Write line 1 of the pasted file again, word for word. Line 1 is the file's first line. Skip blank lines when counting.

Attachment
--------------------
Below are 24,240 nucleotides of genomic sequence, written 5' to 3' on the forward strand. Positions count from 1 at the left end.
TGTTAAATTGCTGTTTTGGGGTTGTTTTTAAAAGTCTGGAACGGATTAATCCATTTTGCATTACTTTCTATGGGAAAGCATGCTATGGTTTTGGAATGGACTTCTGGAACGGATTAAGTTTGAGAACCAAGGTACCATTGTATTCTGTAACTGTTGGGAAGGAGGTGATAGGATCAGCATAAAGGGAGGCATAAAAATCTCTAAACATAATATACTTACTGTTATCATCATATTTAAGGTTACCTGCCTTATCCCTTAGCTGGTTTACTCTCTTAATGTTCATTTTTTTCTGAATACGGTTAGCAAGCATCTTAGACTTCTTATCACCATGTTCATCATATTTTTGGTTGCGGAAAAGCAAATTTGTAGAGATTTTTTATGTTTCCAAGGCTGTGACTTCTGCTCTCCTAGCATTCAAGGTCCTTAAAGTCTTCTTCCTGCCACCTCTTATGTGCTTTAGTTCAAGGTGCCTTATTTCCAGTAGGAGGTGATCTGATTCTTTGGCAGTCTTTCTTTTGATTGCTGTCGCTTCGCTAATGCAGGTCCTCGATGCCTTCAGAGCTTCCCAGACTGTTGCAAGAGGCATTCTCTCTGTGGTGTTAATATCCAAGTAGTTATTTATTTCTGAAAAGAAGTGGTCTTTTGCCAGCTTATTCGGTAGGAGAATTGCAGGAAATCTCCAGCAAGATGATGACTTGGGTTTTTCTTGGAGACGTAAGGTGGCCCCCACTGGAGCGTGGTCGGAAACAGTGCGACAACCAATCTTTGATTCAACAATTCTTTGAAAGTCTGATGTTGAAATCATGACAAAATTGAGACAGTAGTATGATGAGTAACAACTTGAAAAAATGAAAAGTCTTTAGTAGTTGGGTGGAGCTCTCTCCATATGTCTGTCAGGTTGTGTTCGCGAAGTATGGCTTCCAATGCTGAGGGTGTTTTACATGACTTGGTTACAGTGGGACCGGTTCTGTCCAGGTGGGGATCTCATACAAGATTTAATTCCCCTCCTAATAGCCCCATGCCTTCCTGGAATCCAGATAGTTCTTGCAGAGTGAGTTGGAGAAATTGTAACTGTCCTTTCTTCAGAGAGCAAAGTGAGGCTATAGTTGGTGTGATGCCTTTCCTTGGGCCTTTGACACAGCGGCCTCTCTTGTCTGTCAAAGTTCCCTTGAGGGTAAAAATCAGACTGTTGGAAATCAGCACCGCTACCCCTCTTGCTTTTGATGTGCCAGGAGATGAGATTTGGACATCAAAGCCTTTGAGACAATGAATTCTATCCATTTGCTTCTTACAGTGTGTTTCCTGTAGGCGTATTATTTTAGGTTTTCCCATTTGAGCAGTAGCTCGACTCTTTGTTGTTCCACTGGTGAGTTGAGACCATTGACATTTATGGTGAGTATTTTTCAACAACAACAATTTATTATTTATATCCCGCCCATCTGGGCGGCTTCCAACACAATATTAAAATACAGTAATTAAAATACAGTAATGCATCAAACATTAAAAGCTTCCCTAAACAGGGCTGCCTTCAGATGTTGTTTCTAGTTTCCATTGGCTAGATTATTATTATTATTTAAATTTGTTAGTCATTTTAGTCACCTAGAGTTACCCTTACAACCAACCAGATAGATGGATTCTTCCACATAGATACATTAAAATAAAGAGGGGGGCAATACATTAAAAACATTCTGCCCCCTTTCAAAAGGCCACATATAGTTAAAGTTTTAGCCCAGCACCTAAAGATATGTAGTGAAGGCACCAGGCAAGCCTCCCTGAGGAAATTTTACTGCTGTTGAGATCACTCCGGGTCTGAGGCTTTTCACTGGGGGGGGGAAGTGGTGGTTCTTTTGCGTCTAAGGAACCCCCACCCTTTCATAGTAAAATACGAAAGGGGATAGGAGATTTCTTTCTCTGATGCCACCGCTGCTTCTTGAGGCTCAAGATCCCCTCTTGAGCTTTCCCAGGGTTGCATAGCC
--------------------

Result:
Below are 24,240 nucleotides of genomic sequence, written 5' to 3' on the forward strand. Positions count from 1 at the left end.